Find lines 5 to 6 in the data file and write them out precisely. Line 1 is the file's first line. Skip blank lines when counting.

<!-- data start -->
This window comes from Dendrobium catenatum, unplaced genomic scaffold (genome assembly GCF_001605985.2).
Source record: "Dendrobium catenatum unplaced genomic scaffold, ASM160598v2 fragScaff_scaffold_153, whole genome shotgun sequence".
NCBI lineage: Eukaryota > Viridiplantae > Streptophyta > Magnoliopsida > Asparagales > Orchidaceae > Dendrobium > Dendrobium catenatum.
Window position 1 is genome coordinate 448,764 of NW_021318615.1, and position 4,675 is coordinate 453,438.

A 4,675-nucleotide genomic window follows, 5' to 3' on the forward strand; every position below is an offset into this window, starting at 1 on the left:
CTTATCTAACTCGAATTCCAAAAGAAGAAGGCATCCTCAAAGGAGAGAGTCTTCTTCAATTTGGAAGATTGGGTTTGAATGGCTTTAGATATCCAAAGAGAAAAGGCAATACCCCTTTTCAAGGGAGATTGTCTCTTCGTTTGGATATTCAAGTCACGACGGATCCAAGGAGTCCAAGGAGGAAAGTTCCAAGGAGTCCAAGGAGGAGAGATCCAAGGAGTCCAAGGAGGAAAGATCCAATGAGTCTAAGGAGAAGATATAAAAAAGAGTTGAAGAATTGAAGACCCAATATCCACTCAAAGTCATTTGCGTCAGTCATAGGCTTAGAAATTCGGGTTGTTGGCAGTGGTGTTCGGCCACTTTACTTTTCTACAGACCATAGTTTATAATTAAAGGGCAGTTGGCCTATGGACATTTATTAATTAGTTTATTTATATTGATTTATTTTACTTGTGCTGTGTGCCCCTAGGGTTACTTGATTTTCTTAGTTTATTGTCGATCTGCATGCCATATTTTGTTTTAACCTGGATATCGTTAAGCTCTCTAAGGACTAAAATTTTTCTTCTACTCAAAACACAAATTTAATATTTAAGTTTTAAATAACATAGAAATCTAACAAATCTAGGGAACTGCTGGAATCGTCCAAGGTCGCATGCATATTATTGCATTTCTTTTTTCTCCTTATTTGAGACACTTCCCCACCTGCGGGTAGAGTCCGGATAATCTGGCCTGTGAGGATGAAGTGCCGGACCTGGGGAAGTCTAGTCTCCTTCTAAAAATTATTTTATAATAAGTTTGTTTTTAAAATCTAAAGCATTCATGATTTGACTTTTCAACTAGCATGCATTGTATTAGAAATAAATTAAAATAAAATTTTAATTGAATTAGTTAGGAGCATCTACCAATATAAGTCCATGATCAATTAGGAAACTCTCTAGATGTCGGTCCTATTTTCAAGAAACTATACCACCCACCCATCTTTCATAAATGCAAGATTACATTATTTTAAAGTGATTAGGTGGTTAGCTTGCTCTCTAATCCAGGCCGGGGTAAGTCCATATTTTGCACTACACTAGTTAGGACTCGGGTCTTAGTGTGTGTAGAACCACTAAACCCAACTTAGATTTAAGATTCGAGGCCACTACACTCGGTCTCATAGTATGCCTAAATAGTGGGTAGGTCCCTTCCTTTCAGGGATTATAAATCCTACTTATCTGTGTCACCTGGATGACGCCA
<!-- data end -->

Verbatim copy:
A 4,675-nucleotide genomic window follows, 5' to 3' on the forward strand; every position below is an offset into this window, starting at 1 on the left:
CTTATCTAACTCGAATTCCAAAAGAAGAAGGCATCCTCAAAGGAGAGAGTCTTCTTCAATTTGGAAGATTGGGTTTGAATGGCTTTAGATATCCAAAGAGAAAAGGCAATACCCCTTTTCAAGGGAGATTGTCTCTTCGTTTGGATATTCAAGTCACGACGGATCCAAGGAGTCCAAGGAGGAAAGTTCCAAGGAGTCCAAGGAGGAGAGATCCAAGGAGTCCAAGGAGGAAAGATCCAATGAGTCTAAGGAGAAGATATAAAAAAGAGTTGAAGAATTGAAGACCCAATATCCACTCAAAGTCATTTGCGTCAGTCATAGGCTTAGAAATTCGGGTTGTTGGCAGTGGTGTTCGGCCACTTTACTTTTCTACAGACCATAGTTTATAATTAAAGGGCAGTTGGCCTATGGACATTTATTAATTAGTTTATTTATATTGATTTATTTTACTTGTGCTGTGTGCCCCTAGGGTTACTTGATTTTCTTAGTTTATTGTCGATCTGCATGCCATATTTTGTTTTAACCTGGATATCGTTAAGCTCTCTAAGGACTAAAATTTTTCTTCTACTCAAAACACAAATTTAATATTTAAGTTTTAAATAACATAGAAATCTAACAAATCTAGGGAACTGCTGGAATCGTCCAAGGTCGCATGCATATTATTGCATTTCTTTTTTCTCCTTATTTGAGACACTTCCCCACCTGCGGGTAGAGTCCGGATAATCTGGCCTGTGAGGATGAAGTGCCGGACCTGGGGAAGTCTAGTCTCCTTCTAAAAATTATTTTATAATAAGTTTGTTTTTAAAATCTAAAGCATTCATGATTTGACTTTTCAACTAGCATGCATTGTATTAGAAATAAATTAAAATAAAATTTTAATTGAATTAGTTAGGAGCATCTACCAATATAAGTCCATGATCAATTAGGAAACTCTCTAGATGTCGGTCCTATTTTCAAGAAACTATACCACCCACCCATCTTTCATAAATGCAAGATTACATTATTTTAAAGTGATTAGGTGGTTAGCTTGCTCTCTAATCCAGGCCGGGGTAAGTCCATATTTTGCACTACACTAGTTAGGACTCGGGTCTTAGTGTGTGTAGAACCACTAAACCCAACTTAGATTTAAGATTCGAGGCCACTACACTCGGTCTCATAGTATGCCTAAATAGTGGGTAGGTCCCTTCCTTTCAGGGATTATAAATCCTACTTATCTGTGTCACCTGGATGACGCCA